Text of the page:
"Sam"
Nov 2016
5·67 Posts

Covering sets for a^n1
If p is prime, and a is an integer 1 < a < p, then a^(p1) = 1 (mod p).
From this, a^(p1)1 divides p, and assuming p > 2, a^(p1)1 is a reducible polynomial. Therefore, let d_n denote all the possible divisors of p1, in order. For at least one d_n, p must divide the d_nth cyclotomic polynomial evaluated at a. Furthermore, if a is a primitive root mod p, then p divides the p1th cyclotomic polynomial evaluated at a. This implies the solutions to (here Phi(n,x) is the nth cyclotomic polynomial evaluated at x).
Phi(p1, a) = 0 (mod p)
are precisely the primitive roots mod p.
If D_n are all the divisors of p1 with D_n < p1, that is all divisors of p1 NOT including p1, and p does not divide the D_nth cyclotomic polynomial at a, for all D_n then p MUST divide the p1th cyclotomic polynomial at a.
Bottom line, factor a^(p1)1 into irreducible polynomials I, and one of these polynomials when evaluated at a will be a multiple of p, if a is not 0 (mod p).
To see this let's look at a few examples;
Take p = 5.
p1 = 4 = 2^2, with divisors [1, 2, 4]
This implies, for any a, 5 divides either a1, a+1, a^2+1, or a = 5m for some integer m (assume not).
a1 = 0 (mod 5) for a = 1 (mod 5)
a+1 = 0 (mod 5) for a = 4 (mod 5)
a^2+1 = 0 (mod 5) for a = 2, 3 (mod 5)
Furthermore one can find a set of three polynomials (each defining the second, and fourth cyclotomic fields) with degrees 1, 1, and 2 which include all nonzero residues (mod 5) as solutions to one of the three polynomials:
a^41 = (a+1)(a1)(a^2+1)
a+1 = 0 (mod 5) for a = 4 (mod 5)
a+4 = 0 (mod 5) for a = 1 (mod 5)
a^2+1 = 0 (mod 5) for a = 2, 3 (mod 5)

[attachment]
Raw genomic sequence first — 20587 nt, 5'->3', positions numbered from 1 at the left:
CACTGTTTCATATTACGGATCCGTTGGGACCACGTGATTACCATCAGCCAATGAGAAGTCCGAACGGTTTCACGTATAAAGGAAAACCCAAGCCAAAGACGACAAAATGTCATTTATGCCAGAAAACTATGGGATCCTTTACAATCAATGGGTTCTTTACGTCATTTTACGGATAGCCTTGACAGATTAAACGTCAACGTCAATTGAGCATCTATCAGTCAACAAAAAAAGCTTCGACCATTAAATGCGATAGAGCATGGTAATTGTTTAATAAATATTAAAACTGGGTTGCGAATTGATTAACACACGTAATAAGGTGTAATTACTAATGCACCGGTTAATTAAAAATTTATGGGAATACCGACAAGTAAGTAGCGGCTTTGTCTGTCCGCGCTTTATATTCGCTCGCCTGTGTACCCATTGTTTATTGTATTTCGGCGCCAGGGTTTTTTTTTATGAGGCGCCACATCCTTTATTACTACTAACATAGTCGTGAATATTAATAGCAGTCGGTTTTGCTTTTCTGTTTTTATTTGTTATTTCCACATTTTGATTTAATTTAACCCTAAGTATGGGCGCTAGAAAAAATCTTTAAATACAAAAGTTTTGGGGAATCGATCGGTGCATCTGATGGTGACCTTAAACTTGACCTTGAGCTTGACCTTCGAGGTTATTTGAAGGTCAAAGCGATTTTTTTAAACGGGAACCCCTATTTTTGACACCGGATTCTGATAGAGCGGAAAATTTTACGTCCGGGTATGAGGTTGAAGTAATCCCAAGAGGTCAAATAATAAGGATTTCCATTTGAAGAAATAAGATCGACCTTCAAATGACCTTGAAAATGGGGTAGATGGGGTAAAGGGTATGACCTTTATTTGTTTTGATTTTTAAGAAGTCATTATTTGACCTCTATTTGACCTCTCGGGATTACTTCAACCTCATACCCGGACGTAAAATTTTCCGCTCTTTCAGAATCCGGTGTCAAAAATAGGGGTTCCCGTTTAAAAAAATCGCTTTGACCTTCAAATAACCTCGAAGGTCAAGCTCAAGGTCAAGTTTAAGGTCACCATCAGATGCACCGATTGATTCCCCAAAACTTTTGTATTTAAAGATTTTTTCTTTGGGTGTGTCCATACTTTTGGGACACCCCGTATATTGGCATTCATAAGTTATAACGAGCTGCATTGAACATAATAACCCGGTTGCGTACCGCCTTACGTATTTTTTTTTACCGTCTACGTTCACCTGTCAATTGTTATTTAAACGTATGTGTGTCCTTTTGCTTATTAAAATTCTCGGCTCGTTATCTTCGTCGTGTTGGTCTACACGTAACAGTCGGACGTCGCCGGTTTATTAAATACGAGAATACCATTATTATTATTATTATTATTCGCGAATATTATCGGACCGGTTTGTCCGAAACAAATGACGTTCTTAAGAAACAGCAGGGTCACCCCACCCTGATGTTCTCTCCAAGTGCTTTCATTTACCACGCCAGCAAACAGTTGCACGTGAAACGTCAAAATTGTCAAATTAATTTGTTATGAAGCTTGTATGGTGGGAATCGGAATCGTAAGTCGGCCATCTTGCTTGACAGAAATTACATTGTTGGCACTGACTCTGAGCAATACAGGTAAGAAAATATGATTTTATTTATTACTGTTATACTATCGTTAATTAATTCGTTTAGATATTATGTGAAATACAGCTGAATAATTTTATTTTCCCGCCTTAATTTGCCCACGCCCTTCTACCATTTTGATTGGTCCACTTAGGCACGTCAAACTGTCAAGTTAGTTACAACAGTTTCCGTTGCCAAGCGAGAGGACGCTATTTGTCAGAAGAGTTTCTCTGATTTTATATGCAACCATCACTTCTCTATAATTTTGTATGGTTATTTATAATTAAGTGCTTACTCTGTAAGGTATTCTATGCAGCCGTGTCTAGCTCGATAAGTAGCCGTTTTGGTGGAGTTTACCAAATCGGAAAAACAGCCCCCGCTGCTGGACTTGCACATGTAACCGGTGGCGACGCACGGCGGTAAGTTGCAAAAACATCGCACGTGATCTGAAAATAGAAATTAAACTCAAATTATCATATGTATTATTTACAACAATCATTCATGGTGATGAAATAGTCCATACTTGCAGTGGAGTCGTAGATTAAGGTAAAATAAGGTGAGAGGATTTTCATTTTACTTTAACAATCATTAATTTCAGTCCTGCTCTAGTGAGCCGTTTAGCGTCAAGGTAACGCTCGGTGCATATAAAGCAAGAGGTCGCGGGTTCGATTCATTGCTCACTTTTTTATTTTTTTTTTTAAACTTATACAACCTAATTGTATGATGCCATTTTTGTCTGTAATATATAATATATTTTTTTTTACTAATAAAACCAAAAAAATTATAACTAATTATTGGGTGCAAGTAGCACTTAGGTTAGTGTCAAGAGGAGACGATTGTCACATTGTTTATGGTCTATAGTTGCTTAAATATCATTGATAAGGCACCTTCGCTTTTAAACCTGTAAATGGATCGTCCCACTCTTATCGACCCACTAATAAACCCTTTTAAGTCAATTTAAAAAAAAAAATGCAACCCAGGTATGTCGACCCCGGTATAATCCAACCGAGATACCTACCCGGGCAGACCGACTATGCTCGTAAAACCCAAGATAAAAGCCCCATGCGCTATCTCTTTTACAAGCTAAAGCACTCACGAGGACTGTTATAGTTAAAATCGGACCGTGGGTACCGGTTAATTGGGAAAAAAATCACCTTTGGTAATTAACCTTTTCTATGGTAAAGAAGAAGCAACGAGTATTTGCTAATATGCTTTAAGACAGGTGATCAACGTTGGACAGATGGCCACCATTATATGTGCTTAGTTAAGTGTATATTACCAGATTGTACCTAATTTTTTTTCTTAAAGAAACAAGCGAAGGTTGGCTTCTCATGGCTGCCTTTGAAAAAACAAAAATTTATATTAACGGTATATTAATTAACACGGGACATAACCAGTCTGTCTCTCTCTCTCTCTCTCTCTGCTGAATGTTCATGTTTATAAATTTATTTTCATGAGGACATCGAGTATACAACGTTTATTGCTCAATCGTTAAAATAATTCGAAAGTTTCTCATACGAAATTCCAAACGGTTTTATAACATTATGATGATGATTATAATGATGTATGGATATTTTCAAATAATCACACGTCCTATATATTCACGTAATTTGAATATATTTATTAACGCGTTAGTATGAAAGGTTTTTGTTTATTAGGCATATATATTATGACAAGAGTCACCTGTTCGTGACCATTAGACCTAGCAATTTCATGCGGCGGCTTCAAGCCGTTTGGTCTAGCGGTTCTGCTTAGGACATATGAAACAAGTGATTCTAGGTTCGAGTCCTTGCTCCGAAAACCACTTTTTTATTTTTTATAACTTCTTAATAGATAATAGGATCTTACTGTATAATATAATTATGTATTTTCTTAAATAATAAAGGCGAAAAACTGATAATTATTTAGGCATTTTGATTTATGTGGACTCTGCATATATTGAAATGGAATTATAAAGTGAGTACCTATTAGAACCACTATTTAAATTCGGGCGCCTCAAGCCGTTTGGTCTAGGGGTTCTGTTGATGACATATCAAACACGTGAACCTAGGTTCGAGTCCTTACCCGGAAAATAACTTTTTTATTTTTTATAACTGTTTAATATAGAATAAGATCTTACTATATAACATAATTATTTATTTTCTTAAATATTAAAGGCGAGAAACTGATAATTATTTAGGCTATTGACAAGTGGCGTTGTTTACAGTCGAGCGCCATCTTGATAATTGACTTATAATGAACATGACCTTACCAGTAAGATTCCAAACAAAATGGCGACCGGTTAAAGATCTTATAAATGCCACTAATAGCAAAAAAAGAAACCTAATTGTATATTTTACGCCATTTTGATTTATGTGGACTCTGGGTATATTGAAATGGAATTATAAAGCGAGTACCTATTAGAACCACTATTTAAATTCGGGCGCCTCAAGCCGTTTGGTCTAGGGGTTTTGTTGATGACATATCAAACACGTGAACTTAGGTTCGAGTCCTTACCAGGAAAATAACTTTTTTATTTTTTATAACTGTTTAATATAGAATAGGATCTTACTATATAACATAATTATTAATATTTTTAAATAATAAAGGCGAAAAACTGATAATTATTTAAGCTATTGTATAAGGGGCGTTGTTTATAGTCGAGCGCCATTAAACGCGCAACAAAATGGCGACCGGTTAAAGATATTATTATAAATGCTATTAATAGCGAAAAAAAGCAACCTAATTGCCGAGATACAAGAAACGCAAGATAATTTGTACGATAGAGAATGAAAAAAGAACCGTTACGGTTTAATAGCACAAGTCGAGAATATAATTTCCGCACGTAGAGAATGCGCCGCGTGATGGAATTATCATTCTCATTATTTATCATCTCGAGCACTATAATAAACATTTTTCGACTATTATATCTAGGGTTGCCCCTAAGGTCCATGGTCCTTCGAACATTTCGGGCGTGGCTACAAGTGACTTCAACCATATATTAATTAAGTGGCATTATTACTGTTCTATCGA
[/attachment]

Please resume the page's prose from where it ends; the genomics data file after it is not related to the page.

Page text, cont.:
Hence, (a+1)(a+4)(a^2+1) = a^4 + 5*a^3 + 5*a^2 + 5*a + 4 = 0 (mod 5) if a is not 0 (mod 5).
The general "trick" to this (for any p) is given polynomials defining the D_nth cyclotomic fields, for D_n all divisors of p1 not including p1, one needs to find a polynomial P(x) defining the p1th cyclotomic field with fixed solutions to
P(a) = 0 (mod p).
Let's take a look at p = 7.
a^61 = (a+1)(a1)(a^2+a+1)(a^2a+1)
a+1 = 0 (mod 7) for a = 6 (mod 7)
a1 = 0 (mod 7) for a = 1 (mod 7)
a^2+a+1 = 0 (mod 7) for a = 2, 4 (mod 7)
a^2a+1 = 0 (mod 7) for a = 3, 5 (mod 7)
which covers all nonzero residues (mod 7) as solutions to one of the four polynomials.
Using the same methods described earlier, we have
a+1 = 0 (mod 7) for a = 6 (mod 7)
a+4 = 0 (mod 7) for a = 3 (mod 7)
This leaves us to find two polynomials defining the third cyclotomic field, which have a = 1, 2, 4, 5 (mod 7) as solutions. Additionally, I found these two polynomials which have the remaining residues (mod 7) as solutions:
a+1 = 0 (mod 7) for a = 6 (mod 7)
a+4 = 0 (mod 7) for a = 3 (mod 7)
a^2+3 = 0 (mod 7) for a = 1, 5 (mod 7)
a^2+a+1 = 0 (mod 7) for a = 2, 4 (mod 7)
Hence (a+1)(a+4)(a^2+3)(a^2+a+1) = a^6+6*a^5+13*a^4+27*a^3+34*a^2+27*a+12 = 0 (mod 7) if a is not 0 (mod 7).
From this, I attempted to find a covering set for p = 13 given the following information:
a+1 = 0 (mod 13) for a = 12 (mod 13)
a+4 = 0 (mod 13) for a = 9 (mod 13)
a^2+1 = 0 (mod 13) for a = 5, 8 (mod 13)
a^2+3 = 0 (mod 13) for a = 6, 7 (mod 13)
a^2+a+1 = 0 (mod 13) for a = 3, 9 (mod 13)
So we would need a degree4 polynomial P(a) (defining the 12th cyclotomic field) with fixed solutions:
P(a) = 0 (mod 13) if a = 1, 2, 4, 10, 11 (mod 13)
which is impossible given P(a) is of degree 4 and therefore only has 4 solutions.
So now what? I have still yet to answer this question:
Given the sequence s_(a,n) = a^n1, and the condition that if n is prime, then s_(a,n1) = 0 (mod n).
a_1 = a1
a_2 = (a1)*(a+1)
a_3 = (a1)*(a^2+a+1)
a_4 = (a1)*(a+1)*(a^21)
a_5 = (a1)*(a^4+a^3+a^2+a+1)
a_6 = (a1)*(a^2+a+1)*(a^2a+1)
a_7 = (a1)*(a^6+a^5+a^4+a^3+a^2+a+1)
a_8 = (a1)*(a+1)*(a^2+1)*(a^4+1)
a_9 = (a1)*(a^2+a+1)*(a^6+a^3+1)
a_10 = (a1)*(a^4+a^3+a^2+a+1)*(a^4a^3+a^2a+1)
......
By replacing each of the irreducible polynomials I which appear in the factorization of a_n with a polynomial defining the same field as I, and define the new sequence S(a,n) is it possible to obtain the condition that if n is prime, then S(a,n1) = 0 (mod n)?
That is, let e(O) be an element in terms of O where O is an nth root of unity. For any given n, let d_n denote all the divisors of n. For each d_n, take the minimal polynomial of e(O) where O is a d_nth root of unity, and let S(a,n) be the product of all these polynomials. Does an element e(O) exist such that if n is prime, then for any integer a NOT 0 (mod n), S(a,n1) = 0 (mod n). This must be true for ALL primes n.
Last fiddled with by carpetpool on 20171228 at 06:51